In the following subsections, the different sub-dimensions, i.e., rule of law, regulatory efficiency, and open markets, are developed in the context of the two entrepreneurship options. We also suggest research propositions.

2.2.1. Rule of Law

Property Rights

Property rights define the legal ownership of resources or economic goods and how these can be used by individuals, organizations, etc. The protection of intellectual property can motivate entrepreneurial action (Lim et al. 2010) and promote entrepreneurship in general, provided that the property rights are not too strong (Aidis et al. 2012). McMullen et al. (2008) showed, for a large-scale dataset of 37 countries, opportunity motivated entrepreneurial activity but not necessity motivated entrepreneurial activity is significantly positively associated with property rights. While Aidis et al. (2012), using survey data of 47 countries from the Global Entrepreneurship Monitor, suggest that property rights for nascent entrepreneurs play less of a role, especially in more developed economies.
However, in general, only a relatively small share of start-ups (e.g., university spin-offs) manage to receive formalized property rights, as, for example, patents (Niefert 2006; Baldine et al. 2007). Thus, for those start-ups, property rights are important to enter into the market. For a successor, on the other hand, extant property rights can mean an additional stream of revenues. Moreover, in case a company that is research and development (R&D) and innovation-driven is taken over, the opportunity of protecting intellectual property from theft is likely to affect the individual’s entrepreneurial decision (Dilli et al. 2018; Duh 2014).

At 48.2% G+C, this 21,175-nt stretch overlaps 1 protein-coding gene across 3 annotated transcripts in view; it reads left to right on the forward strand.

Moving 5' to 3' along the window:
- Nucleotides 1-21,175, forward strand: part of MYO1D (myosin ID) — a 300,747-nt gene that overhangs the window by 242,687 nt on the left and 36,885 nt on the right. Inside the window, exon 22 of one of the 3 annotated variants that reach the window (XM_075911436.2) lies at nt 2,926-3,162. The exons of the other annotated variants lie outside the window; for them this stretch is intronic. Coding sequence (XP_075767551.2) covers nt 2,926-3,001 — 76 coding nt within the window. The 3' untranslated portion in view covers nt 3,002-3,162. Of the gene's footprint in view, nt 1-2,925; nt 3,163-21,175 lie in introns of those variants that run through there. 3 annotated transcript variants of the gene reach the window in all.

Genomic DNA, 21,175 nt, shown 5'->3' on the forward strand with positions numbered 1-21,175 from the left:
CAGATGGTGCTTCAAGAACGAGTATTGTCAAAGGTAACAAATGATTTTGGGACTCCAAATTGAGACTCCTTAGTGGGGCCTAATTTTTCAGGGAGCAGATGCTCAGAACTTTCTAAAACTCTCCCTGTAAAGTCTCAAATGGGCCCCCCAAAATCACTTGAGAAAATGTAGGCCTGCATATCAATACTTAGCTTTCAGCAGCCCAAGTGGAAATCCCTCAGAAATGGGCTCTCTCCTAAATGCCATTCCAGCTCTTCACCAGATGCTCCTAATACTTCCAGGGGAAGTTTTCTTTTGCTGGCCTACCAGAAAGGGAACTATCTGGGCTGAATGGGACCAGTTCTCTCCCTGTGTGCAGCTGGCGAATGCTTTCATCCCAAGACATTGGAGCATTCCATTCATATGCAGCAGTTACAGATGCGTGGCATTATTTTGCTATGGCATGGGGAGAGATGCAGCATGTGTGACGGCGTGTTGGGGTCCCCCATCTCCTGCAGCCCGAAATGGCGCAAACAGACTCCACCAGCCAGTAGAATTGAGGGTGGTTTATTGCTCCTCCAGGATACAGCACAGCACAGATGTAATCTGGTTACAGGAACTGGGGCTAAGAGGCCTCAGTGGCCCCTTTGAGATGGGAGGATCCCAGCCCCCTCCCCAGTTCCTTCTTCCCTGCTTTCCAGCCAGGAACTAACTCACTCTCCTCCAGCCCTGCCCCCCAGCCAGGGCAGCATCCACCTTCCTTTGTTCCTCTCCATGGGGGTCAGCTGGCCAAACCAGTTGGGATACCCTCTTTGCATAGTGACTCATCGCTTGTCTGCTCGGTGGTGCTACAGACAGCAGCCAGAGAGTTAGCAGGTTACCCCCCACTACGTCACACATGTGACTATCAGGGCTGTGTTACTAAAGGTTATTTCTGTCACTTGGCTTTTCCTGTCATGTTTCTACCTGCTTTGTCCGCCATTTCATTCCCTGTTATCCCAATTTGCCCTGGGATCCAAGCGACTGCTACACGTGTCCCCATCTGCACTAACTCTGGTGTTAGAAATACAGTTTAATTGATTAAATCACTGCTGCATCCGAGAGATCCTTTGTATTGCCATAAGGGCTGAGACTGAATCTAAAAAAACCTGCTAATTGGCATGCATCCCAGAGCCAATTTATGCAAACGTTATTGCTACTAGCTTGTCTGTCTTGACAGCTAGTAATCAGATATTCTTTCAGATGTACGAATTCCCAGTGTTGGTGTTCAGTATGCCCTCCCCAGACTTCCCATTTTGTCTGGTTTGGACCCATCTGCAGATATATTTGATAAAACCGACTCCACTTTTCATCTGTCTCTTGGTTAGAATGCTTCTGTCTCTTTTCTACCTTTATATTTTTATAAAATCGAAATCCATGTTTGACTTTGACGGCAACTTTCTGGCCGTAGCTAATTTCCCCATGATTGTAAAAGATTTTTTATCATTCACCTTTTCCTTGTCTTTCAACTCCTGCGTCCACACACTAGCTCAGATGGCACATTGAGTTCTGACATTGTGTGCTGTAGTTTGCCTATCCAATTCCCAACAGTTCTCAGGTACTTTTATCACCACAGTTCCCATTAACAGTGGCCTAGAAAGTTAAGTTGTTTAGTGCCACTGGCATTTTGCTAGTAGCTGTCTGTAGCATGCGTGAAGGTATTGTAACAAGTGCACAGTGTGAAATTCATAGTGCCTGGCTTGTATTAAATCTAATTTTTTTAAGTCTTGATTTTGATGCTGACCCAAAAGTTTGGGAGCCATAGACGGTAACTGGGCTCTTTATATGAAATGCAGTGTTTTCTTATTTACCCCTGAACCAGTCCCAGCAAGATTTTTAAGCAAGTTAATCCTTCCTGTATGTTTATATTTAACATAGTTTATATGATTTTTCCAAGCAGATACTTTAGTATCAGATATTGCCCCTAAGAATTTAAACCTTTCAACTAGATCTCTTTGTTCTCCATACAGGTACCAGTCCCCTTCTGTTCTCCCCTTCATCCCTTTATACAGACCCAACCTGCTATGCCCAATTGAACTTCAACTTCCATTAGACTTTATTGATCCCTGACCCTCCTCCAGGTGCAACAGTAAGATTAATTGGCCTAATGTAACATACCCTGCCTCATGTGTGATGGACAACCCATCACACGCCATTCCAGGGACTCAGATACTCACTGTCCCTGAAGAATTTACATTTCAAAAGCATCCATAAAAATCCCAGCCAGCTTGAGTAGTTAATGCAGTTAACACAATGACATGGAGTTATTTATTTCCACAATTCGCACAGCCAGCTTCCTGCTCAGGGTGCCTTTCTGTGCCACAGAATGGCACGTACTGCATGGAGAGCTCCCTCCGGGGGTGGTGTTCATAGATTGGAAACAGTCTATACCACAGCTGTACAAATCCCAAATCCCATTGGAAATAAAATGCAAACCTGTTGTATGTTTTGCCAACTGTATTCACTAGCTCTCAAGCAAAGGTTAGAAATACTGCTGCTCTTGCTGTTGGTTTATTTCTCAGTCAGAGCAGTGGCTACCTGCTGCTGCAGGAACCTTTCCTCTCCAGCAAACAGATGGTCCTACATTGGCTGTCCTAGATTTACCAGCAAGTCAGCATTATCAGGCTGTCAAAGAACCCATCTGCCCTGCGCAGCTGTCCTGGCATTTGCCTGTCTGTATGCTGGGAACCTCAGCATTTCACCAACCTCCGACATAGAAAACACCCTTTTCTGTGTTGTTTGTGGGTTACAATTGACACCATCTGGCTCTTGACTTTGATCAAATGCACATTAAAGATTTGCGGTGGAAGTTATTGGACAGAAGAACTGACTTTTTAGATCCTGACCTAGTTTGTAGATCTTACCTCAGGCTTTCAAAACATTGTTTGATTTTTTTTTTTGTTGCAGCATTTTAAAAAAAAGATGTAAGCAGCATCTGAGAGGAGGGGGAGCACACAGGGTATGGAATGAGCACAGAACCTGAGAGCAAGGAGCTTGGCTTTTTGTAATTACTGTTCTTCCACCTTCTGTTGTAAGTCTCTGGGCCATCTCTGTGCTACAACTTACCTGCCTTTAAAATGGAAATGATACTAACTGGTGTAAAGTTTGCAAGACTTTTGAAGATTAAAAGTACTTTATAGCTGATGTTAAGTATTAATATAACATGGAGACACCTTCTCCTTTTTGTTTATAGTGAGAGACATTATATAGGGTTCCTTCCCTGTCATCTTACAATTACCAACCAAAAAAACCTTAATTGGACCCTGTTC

Proposition 1.1.
The existence of property rights reduces the intention to start a company.
Proposition 1.2.
The existence of property rights increases the intention to take over a company.

Freedom from Corruption

Corruption is the abuse of power to achieve illegitimate personal gain, and it is associated with political instability, which in turn discourages inward investments as well as the development of a reliable business environment (Cavusgil et al. 2014). Svensson (2005, p. 20) views corruption as an outcome, one that is a ‘‘reflection of a country’s legal, economic, cultural and political institutions”. Aidis et al. (2012) listed three ways highlighting that corruption is detrimental for entrepreneurial entry. It can (1) discourage potential entrepreneurs who are unwilling to engage in corrupt behaviour from ever starting a business; (2) encourage unproductive and destructive forms of entrepreneurship, and (3) prevent businesses from growing, because the entrepreneurs wish to avoid expropriation by corrupt officials. Avnimelech et al. (2014), based on a data set of entrepreneurial activity within 176 countries, showed that the similar incremental increase in the level of corruption is likely to decrease entrepreneurship in developed countries by twice (or more) as much relative to non-developed countries.